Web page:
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WMC Talking Points: State Budget Helps Families, Schools

As Wisconsin faces an unprecedented flurry of recall elections, we are seeing many distortions and misstatements.

A recent series of TV ads from We are Wisconsin contain a number of misstatements that need to be corrected and challenged in our communities by opinion leaders. We Are Wisconsin is a union-led front group dedicated to ousting lawmakers who support job-creating policies such as lower taxes, regulatory relief, collective bargaining reform, lawsuit reform, and government spending cuts.

Please use these talking points to set the record straight with colleagues, co-workers, employees, friends, and neighbors. And, feel free to forward them to your personal contact lists.

The new state budget increases taxes on families, while giving tax breaks “to corporations and the super rich.”
FACT. Recent budget legislation does not increase income, sales, or excise taxes, and it effectively freezes local property taxes.
Indeed, because the income tax is “indexed” for inflation, typical low- and middle-income taxpayers—those with incomes up to $70,000—will get small tax cuts, as they do every year. During the 2009 tax-filing season, those cuts averaged over 2%.
The “tax breaks” referred to cut taxes this year by $80 million. That is just 0.6% of general state tax collections expected for the year. Next year that percentage is still under 1%. These figures are trivial compared to the $3 billion in tax and fee increases enacted to cover the four years ending this past June.
The largest tax cut is an income tax deduction for hiring new employees (jobs!); the second largest merely follows federal law and allows those with health savings accounts to make tax-free deposits to those accounts—hardly the “super rich.” The third largest does not cut taxes at all but merely delays payment of capital gains taxes.

The new budget makes “devastating cuts” to our schools.
FACT. To close a $3.6 billion state deficit, every major state program, except Medicaid for the poor, had to be cut. Since school aids accounted for about 40% of state general fund spending, it was impossible to reverse 15 years of continual state structural deficits without trimming K12 aids.
Governor Doyle, a Democrat, recognized this in 2009-11 when he cut monies for schools by about $300 million. The new budget reduces general aid this year by $386.2 million but still sends K12 districts almost $4.3 billion. Next year, general aid would grow by $25 million over this year’s amount.
Governor Walker cushioned the school aid reduction with the next best thing—cost relief on the spending side—by asking educators to share in the cost of their retirement and health care. Currently, teachers contribute nothing to retirement, while contributions to health care range from nothing to modest.
Even after this change, Wisconsin will have some of the best teacher benefits of any state in the nation. In 2009, the Census Bureau reported that Wisconsin teacher benefits were 40% above the average for teachers elsewhere.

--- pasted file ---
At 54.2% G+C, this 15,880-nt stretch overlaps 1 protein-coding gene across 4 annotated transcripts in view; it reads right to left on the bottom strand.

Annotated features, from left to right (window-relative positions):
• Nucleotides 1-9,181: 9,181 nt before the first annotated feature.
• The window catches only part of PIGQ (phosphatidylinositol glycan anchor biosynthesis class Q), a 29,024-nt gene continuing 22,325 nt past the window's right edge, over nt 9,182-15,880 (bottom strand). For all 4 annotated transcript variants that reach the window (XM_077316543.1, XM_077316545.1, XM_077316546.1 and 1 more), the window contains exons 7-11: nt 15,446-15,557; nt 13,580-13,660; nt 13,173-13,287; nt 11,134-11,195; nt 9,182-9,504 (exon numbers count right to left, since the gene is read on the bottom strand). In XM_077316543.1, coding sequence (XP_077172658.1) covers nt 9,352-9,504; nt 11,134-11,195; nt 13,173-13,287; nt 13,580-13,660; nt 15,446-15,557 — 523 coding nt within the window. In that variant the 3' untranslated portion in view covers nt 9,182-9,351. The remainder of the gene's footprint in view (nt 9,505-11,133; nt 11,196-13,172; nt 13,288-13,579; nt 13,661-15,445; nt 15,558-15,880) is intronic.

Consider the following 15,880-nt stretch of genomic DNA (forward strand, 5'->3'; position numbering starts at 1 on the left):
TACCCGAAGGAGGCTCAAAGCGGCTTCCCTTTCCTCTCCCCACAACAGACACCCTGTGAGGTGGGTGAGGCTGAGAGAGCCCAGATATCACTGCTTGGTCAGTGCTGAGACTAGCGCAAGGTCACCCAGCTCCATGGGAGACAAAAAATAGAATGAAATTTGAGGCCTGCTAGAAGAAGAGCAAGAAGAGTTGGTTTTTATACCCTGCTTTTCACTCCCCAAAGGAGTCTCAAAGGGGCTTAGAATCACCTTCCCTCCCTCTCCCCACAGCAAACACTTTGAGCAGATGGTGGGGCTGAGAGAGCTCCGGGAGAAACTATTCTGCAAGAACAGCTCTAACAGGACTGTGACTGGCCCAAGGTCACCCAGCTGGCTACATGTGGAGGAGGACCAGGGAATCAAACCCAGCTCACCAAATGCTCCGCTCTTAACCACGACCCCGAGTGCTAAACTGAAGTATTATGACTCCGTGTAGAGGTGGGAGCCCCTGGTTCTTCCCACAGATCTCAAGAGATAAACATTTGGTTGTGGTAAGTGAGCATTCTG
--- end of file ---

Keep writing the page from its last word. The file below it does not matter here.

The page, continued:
Had these benefit changes not been offered, school districts would have had to lay off educators. And that would have been far more devastating than the benefit reforms.
Click here to see an investigative report from WITI TV 6 on how Governor Walker’s collective bargaining reforms are saving school districts millions of dollars. The Wisconsin State Journal reported that children are being protected from spending cuts because insurance companies and teachers’ unions are making concessions. “School children are being protected,” the WSJ wrote.

The new state budget slashes help for the poor and disabled.
FACT. Quite the contrary. Although some small programs may have been reduced, the state’s largest welfare program—by far!—is Medicaid, and its budget was increased by $1.2 billion.

The 2011-13 budget drastically cuts state spending, which can only harm public services.
FACT. The new general fund budget spends $29.0 billion over the next two years. Comparable state spending during 2009-10 was $12.8 billion and is estimated at $14.2b for the year just ended for a two-year total of $27.0 billion. Thus, due largely to Medicaid, state general fund expenditures are rising by $2 billion, or 7.6%. Yes, many programs had to be reduced, but, overall, the budget did not see a “drastic cut.”

The new state budget puts dedicated state employees on the street.
FACT. With selected program reductions and state government reorganization, some job positions were eliminated. But, overall, state positions paid for with state tax dollars increased over last year’s base by 13.

The senate GOP recall elections are a grassroots movement of Wisconsin citizens.
FACT. Republican senators are being recalled due to professionally organized campaigns led and funded by public employee unions, both state and national. Some union leaders privately admit that these efforts are not about state budget cuts or even reductions in employee benefits.
What these recalls are really about is union power. Until now, all public employees were mandated to pay union dues, and state-local government tax dollars paid for their collection. Now, public workers are free to choose whether to pay dues, and taxpayers no longer fund their collection.
Sources: All data are the Legislative Fiscal Bureau or selected state agencies.




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